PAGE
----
Counting Steps

My entire attention is on the finish line as I run toward the prize to which God calls me—life on high in Christ Jesus.” Philippians 3:14

With the advent of devices like Fitbit, the Apple watch, and other gadgets, it has become commonplace for people to measure daily activity such as how many steps one has taken in a day.  All of this helps one get enough physical activity in order to maintain one’s health.  I often hear people exclaim with satisfaction and accomplishment, “I got my steps in today!”

A similar mindset is needed for maintaining a spiritual life.  Deliberate attention is also required over the course of each day, a week, and a lifetime to meet small goals which over time, accumulate into something bigger.  Very often, I have noticed that many people who stop living and practicing their Catholic faith in small ways become totally inactive over time.  It was not the result of a major decision, but a gradual abandonment of the small things that keep one connected to God and healthy.

It should not be surprising then that the Bible is full of admonitions to discipline and perseverance.  Spiritually speaking, the Bible tells us to “get our steps in.”  Among the many examples in both the Old and New Testaments, is this urging of Saint Paul to the Philippians in a reading that is found in this past week’s Liturgy of the Hours: “Brothers, I do not think of myself as having reached the finish line.  I give no thought to what lies behind but push on to what lies ahead. My entire attention is on the finish line as I run toward the prize to which God calls me—life on high in Christ Jesus.  All of us who are spiritually mature must have this attitude… It is important that we continue on our course, no matter what stage we have reached” (Phil 3:13-16).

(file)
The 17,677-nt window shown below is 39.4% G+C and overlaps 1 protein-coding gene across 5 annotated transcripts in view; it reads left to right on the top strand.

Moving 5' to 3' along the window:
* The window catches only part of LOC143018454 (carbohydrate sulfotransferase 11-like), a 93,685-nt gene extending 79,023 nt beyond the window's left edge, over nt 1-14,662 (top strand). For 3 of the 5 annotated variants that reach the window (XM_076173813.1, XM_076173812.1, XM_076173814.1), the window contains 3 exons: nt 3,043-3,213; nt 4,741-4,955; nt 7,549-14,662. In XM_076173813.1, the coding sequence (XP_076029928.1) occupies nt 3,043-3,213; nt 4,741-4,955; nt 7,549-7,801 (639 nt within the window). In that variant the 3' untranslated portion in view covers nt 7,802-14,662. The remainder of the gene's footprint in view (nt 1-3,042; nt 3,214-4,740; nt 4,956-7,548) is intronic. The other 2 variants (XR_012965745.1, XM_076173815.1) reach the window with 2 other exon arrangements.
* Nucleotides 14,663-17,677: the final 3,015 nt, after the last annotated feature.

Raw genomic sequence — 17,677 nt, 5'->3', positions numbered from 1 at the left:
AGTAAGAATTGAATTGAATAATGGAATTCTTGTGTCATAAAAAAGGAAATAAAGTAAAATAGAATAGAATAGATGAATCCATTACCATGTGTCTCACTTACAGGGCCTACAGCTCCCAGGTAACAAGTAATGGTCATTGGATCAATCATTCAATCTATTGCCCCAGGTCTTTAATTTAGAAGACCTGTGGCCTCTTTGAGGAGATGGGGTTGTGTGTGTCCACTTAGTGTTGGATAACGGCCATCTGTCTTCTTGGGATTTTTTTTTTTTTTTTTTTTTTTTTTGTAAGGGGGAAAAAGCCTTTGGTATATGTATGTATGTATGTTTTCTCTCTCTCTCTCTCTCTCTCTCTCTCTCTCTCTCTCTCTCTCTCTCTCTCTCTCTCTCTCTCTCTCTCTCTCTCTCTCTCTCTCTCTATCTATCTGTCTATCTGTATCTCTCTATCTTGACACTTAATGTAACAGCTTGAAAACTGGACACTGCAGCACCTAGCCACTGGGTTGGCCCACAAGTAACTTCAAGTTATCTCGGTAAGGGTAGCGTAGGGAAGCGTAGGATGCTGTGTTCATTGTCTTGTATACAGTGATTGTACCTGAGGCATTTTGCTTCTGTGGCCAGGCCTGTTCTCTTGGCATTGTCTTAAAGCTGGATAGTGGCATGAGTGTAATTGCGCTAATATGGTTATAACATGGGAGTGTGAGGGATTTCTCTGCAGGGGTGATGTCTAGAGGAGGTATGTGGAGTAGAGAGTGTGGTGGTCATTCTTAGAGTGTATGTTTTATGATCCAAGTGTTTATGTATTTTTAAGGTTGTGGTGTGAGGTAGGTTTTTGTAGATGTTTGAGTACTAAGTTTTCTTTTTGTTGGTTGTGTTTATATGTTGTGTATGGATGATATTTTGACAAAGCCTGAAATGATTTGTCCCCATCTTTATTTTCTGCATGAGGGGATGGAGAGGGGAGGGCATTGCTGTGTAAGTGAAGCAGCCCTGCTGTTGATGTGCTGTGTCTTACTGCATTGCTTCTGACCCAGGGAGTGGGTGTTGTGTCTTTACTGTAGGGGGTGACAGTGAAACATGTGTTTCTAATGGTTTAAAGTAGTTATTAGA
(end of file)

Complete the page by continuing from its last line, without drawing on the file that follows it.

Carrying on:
To my knowledge there is no app on a smart watch to keep track of spiritual steps.  We must attend to that on our own.  And it’s not so much a number that we have to get in each day as much as fidelity to something.  Prayer and small acts of devotion are important small steps, mostly for our good, not God’s.  God delights in our expressions of love and faith because we are deepening our union with Him and the life of grace that He offers.

Our prayers and acts of devotion will often fail to fill us with inspiring feelings.  When we stay faithful to them during these times it is all the more important.  There will be times when we don’t feel like getting our spiritual steps in, which is why it is helpful to have friends to hold us accountable.  Just as many have friends to walk, run, or work out with in the gym, we need companions to keep us faithful in the spiritual life too.

If you don’t have a plan on how to get your daily spiritual steps in, get one.  Write it down and find a way to remind yourself daily.  If you get your steps in each day, like Saint Paul and countless Christians before us, you will reach the finish line and the prize that God is calling us to as well.

+James V. Johnston, Jr.
Bishop of Kansas City-St. Joseph

Catholic Key, October 11, 2019 issue

Bishop Johnston’s October Prayer Intention: For the suffering people of the Bahamas.

Pope Francis’ October Prayer Intention: That the breath of the Holy Spirit engender a new missionary ‘spring’ in the Church.

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